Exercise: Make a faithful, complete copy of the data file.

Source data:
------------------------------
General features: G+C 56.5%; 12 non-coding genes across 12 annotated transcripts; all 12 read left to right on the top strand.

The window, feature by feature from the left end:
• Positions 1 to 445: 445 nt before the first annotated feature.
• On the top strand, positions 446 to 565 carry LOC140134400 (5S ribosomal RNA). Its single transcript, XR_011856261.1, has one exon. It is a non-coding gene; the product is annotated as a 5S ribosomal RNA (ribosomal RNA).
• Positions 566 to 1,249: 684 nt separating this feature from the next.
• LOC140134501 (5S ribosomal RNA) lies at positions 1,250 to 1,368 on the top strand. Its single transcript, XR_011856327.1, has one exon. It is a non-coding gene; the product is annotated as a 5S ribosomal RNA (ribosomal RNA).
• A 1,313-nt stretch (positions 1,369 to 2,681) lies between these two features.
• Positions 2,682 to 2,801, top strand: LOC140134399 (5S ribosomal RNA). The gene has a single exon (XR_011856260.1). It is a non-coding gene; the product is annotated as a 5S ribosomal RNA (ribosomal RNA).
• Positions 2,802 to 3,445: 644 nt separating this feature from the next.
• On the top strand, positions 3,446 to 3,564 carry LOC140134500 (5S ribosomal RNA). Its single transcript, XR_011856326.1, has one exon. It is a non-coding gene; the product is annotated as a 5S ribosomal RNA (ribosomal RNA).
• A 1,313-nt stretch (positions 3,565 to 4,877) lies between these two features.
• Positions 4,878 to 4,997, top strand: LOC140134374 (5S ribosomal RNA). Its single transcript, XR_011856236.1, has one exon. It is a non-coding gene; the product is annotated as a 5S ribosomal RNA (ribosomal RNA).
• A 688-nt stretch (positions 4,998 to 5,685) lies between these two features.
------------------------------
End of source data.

General features: G+C 56.5%; 12 non-coding genes across 12 annotated transcripts; all 12 read left to right on the top strand.

The window, feature by feature from the left end:
• Positions 1 to 445: 445 nt before the first annotated feature.
• On the top strand, positions 446 to 565 carry LOC140134400 (5S ribosomal RNA). Its single transcript, XR_011856261.1, has one exon. It is a non-coding gene; the product is annotated as a 5S ribosomal RNA (ribosomal RNA).
• Positions 566 to 1,249: 684 nt separating this feature from the next.
• LOC140134501 (5S ribosomal RNA) lies at positions 1,250 to 1,368 on the top strand. Its single transcript, XR_011856327.1, has one exon. It is a non-coding gene; the product is annotated as a 5S ribosomal RNA (ribosomal RNA).
• A 1,313-nt stretch (positions 1,369 to 2,681) lies between these two features.
• Positions 2,682 to 2,801, top strand: LOC140134399 (5S ribosomal RNA). The gene has a single exon (XR_011856260.1). It is a non-coding gene; the product is annotated as a 5S ribosomal RNA (ribosomal RNA).
• Positions 2,802 to 3,445: 644 nt separating this feature from the next.
• On the top strand, positions 3,446 to 3,564 carry LOC140134500 (5S ribosomal RNA). Its single transcript, XR_011856326.1, has one exon. It is a non-coding gene; the product is annotated as a 5S ribosomal RNA (ribosomal RNA).
• A 1,313-nt stretch (positions 3,565 to 4,877) lies between these two features.
• Positions 4,878 to 4,997, top strand: LOC140134374 (5S ribosomal RNA). Its single transcript, XR_011856236.1, has one exon. It is a non-coding gene; the product is annotated as a 5S ribosomal RNA (ribosomal RNA).
• A 688-nt stretch (positions 4,998 to 5,685) lies between these two features.